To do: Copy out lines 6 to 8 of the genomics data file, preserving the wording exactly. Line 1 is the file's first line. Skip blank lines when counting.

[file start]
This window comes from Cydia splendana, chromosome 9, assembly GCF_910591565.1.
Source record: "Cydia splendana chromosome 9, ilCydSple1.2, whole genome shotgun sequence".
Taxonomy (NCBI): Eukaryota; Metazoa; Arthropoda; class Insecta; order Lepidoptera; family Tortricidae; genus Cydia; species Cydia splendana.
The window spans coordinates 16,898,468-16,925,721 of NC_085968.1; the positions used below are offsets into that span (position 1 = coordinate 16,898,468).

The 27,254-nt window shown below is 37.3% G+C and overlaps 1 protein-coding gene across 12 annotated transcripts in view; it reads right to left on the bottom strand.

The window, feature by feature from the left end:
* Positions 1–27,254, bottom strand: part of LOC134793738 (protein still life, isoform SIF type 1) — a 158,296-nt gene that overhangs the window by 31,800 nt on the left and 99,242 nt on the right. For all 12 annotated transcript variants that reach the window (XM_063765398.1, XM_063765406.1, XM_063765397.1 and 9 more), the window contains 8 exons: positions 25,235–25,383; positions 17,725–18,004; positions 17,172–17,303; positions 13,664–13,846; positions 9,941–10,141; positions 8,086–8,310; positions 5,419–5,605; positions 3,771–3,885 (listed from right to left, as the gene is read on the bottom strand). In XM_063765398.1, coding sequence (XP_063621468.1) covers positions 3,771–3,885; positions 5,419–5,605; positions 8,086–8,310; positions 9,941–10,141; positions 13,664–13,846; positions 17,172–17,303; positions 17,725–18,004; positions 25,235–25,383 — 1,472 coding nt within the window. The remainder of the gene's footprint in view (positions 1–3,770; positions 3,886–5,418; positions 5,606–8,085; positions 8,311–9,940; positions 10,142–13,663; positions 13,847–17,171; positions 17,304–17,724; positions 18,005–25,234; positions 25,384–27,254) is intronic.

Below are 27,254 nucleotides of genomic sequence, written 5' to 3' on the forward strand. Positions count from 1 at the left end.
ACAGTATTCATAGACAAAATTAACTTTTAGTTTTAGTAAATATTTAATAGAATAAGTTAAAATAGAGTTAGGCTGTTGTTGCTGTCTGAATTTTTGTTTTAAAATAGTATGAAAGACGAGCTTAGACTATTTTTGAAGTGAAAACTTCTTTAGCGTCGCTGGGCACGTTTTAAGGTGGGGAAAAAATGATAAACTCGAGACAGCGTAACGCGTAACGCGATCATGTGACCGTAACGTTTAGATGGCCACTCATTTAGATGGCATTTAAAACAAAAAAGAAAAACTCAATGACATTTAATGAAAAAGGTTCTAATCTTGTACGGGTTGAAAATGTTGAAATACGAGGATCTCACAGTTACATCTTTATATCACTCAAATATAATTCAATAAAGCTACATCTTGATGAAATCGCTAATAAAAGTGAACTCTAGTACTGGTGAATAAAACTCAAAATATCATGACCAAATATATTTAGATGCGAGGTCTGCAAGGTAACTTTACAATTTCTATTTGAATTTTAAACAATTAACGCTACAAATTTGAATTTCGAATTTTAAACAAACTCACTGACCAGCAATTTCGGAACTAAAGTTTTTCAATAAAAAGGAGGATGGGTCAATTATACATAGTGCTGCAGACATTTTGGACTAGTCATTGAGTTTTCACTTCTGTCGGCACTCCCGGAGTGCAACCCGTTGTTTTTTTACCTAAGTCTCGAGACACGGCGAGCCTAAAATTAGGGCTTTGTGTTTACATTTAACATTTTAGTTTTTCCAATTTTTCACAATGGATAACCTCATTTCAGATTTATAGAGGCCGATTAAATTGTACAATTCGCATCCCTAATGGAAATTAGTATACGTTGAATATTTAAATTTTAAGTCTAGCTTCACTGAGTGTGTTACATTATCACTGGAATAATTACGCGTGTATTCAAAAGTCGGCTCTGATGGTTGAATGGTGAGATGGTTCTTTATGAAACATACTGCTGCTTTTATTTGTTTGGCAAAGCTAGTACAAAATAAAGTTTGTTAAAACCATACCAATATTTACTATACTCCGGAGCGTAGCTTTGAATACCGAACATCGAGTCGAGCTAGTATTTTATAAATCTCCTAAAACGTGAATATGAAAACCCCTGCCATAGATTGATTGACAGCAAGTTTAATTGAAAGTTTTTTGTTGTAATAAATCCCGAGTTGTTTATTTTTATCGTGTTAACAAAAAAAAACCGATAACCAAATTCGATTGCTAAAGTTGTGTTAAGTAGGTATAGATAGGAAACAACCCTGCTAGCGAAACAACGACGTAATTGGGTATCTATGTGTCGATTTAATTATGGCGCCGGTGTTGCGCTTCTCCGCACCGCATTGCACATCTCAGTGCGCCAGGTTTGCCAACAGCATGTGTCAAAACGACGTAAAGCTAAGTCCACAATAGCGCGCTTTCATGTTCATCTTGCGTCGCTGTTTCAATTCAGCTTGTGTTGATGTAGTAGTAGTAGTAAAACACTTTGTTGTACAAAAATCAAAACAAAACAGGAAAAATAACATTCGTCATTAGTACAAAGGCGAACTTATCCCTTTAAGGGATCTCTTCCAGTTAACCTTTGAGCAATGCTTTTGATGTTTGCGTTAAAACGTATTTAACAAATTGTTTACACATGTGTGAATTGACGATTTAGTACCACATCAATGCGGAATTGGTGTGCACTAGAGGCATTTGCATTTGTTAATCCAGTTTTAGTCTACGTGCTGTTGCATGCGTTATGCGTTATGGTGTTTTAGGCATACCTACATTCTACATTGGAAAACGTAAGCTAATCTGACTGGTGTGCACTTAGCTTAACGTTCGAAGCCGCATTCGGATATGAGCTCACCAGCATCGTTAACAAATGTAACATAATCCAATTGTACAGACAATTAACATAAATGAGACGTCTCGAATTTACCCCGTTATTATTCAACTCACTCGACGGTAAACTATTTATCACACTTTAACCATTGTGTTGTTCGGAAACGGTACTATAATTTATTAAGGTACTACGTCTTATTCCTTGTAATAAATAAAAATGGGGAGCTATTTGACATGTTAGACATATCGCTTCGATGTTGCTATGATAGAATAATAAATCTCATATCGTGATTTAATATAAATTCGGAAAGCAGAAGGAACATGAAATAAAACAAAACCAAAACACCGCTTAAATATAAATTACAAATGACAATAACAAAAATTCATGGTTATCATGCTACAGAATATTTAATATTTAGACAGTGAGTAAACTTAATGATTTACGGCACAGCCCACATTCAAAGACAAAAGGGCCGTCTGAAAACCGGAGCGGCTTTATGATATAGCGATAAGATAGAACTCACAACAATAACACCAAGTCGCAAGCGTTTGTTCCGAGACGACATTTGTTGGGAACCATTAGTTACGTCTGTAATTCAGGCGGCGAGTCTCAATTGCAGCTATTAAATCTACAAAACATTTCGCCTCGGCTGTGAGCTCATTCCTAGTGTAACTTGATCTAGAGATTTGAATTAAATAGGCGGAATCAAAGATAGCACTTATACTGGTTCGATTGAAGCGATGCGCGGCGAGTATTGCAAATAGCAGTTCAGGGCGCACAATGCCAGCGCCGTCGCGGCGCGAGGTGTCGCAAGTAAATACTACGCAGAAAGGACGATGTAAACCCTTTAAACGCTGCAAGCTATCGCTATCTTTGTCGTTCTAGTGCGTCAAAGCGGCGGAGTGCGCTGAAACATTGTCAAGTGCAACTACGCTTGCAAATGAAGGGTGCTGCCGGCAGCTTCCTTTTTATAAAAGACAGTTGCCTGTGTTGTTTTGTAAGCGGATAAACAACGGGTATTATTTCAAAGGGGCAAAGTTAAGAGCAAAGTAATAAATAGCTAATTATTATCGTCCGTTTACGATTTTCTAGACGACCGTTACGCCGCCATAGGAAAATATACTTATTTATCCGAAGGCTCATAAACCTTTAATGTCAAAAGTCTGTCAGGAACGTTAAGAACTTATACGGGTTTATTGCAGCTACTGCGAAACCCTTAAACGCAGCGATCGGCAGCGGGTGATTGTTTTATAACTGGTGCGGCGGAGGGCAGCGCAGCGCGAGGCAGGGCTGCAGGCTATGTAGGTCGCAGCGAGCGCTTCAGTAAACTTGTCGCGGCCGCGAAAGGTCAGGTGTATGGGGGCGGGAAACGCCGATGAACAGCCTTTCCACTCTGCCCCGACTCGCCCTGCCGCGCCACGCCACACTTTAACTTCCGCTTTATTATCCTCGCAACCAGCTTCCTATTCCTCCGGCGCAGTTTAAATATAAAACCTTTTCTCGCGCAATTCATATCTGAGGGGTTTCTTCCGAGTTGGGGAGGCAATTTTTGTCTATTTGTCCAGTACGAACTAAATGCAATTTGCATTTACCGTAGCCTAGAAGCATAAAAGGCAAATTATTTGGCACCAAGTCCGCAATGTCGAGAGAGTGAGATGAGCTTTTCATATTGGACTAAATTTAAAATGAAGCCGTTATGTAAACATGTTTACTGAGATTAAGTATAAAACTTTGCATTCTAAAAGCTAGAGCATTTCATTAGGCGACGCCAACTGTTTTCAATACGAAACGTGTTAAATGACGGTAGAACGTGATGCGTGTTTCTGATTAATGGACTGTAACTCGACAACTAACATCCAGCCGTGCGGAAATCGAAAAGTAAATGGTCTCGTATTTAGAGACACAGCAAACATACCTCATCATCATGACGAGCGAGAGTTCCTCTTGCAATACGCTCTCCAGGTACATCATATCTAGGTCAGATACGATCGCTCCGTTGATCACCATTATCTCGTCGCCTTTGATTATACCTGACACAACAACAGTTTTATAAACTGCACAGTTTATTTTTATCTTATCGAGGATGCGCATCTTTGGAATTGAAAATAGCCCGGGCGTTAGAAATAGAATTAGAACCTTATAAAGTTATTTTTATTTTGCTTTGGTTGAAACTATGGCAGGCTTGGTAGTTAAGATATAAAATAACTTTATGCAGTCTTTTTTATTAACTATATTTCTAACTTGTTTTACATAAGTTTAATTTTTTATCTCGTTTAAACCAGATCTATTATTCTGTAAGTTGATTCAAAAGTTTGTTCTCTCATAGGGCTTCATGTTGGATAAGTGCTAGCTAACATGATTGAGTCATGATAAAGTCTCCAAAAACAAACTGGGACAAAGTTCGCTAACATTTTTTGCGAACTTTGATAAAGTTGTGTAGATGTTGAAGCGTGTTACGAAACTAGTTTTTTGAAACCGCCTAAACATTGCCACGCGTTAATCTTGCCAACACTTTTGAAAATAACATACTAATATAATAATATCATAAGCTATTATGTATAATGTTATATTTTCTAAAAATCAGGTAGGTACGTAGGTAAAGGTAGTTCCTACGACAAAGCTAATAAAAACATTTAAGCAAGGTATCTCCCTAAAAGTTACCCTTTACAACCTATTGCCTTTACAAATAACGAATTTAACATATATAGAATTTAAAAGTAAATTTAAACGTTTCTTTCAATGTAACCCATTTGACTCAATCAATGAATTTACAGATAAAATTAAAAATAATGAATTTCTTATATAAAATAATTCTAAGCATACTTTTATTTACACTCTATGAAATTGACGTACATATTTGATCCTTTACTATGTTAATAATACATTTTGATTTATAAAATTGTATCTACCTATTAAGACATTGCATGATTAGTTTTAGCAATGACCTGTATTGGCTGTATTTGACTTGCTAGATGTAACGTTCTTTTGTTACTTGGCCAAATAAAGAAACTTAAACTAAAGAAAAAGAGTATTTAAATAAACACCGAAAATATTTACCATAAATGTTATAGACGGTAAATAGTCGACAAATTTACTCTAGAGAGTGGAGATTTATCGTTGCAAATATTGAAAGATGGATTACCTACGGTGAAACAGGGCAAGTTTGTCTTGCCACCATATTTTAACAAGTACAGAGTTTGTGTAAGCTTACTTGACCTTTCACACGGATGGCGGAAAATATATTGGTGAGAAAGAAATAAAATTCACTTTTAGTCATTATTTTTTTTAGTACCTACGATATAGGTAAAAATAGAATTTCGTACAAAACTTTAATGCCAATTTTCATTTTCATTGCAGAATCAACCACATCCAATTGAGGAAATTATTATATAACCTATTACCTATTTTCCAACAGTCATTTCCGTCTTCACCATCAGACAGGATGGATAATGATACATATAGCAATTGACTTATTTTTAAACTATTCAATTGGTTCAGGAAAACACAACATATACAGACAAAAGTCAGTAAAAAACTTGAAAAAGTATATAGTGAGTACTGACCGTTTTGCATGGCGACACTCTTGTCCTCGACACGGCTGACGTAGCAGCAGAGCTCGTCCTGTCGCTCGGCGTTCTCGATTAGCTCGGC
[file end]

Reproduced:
The window, feature by feature from the left end:
* Positions 1–27,254, bottom strand: part of LOC134793738 (protein still life, isoform SIF type 1) — a 158,296-nt gene that overhangs the window by 31,800 nt on the left and 99,242 nt on the right. For all 12 annotated transcript variants that reach the window (XM_063765398.1, XM_063765406.1, XM_063765397.1 and 9 more), the window contains 8 exons: positions 25,235–25,383; positions 17,725–18,004; positions 17,172–17,303; positions 13,664–13,846; positions 9,941–10,141; positions 8,086–8,310; positions 5,419–5,605; positions 3,771–3,885 (listed from right to left, as the gene is read on the bottom strand). In XM_063765398.1, coding sequence (XP_063621468.1) covers positions 3,771–3,885; positions 5,419–5,605; positions 8,086–8,310; positions 9,941–10,141; positions 13,664–13,846; positions 17,172–17,303; positions 17,725–18,004; positions 25,235–25,383 — 1,472 coding nt within the window. The remainder of the gene's footprint in view (positions 1–3,770; positions 3,886–5,418; positions 5,606–8,085; positions 8,311–9,940; positions 10,142–13,663; positions 13,847–17,171; positions 17,304–17,724; positions 18,005–25,234; positions 25,384–27,254) is intronic.

Below are 27,254 nucleotides of genomic sequence, written 5' to 3' on the forward strand. Positions count from 1 at the left end.